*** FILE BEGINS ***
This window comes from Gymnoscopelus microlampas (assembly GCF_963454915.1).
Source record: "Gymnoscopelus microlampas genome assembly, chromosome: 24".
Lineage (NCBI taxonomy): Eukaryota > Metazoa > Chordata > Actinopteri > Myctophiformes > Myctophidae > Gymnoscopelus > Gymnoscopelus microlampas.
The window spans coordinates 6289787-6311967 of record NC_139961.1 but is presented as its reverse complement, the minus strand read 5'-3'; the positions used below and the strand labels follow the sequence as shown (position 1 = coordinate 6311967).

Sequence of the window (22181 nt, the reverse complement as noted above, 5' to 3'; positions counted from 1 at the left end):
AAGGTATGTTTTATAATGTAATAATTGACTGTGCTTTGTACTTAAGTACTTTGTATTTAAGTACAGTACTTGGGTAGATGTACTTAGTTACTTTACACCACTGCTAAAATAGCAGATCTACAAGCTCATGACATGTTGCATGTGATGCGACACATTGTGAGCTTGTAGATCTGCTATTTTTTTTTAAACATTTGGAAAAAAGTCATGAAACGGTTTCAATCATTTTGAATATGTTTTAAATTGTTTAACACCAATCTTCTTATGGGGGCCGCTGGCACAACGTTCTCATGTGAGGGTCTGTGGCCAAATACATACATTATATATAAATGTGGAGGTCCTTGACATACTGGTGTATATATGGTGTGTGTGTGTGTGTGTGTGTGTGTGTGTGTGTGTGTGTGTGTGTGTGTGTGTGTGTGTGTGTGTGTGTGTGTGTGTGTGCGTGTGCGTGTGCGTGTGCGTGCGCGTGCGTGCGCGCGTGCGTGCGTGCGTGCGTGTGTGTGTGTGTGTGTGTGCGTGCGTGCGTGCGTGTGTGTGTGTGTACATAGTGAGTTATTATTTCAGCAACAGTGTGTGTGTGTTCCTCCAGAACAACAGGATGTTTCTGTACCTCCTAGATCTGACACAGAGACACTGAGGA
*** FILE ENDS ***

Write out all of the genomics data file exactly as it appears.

This window comes from Gymnoscopelus microlampas (assembly GCF_963454915.1).
Source record: "Gymnoscopelus microlampas genome assembly, chromosome: 24".
Lineage (NCBI taxonomy): Eukaryota > Metazoa > Chordata > Actinopteri > Myctophiformes > Myctophidae > Gymnoscopelus > Gymnoscopelus microlampas.
The window spans coordinates 6289787-6311967 of record NC_139961.1 but is presented as its reverse complement, the minus strand read 5'-3'; the positions used below and the strand labels follow the sequence as shown (position 1 = coordinate 6311967).

Sequence of the window (22181 nt, the reverse complement as noted above, 5' to 3'; positions counted from 1 at the left end):
AAGGTATGTTTTATAATGTAATAATTGACTGTGCTTTGTACTTAAGTACTTTGTATTTAAGTACAGTACTTGGGTAGATGTACTTAGTTACTTTACACCACTGCTAAAATAGCAGATCTACAAGCTCATGACATGTTGCATGTGATGCGACACATTGTGAGCTTGTAGATCTGCTATTTTTTTTTAAACATTTGGAAAAAAGTCATGAAACGGTTTCAATCATTTTGAATATGTTTTAAATTGTTTAACACCAATCTTCTTATGGGGGCCGCTGGCACAACGTTCTCATGTGAGGGTCTGTGGCCAAATACATACATTATATATAAATGTGGAGGTCCTTGACATACTGGTGTATATATGGTGTGTGTGTGTGTGTGTGTGTGTGTGTGTGTGTGTGTGTGTGTGTGTGTGTGTGTGTGTGTGTGTGTGTGTGTGTGTGTGCGTGTGCGTGTGCGTGTGCGTGCGCGTGCGTGCGCGCGTGCGTGCGTGCGTGCGTGTGTGTGTGTGTGTGTGTGCGTGCGTGCGTGCGTGTGTGTGTGTGTACATAGTGAGTTATTATTTCAGCAACAGTGTGTGTGTGTTCCTCCAGAACAACAGGATGTTTCTGTACCTCCTAGATCTGACACAGAGACACTGAGGA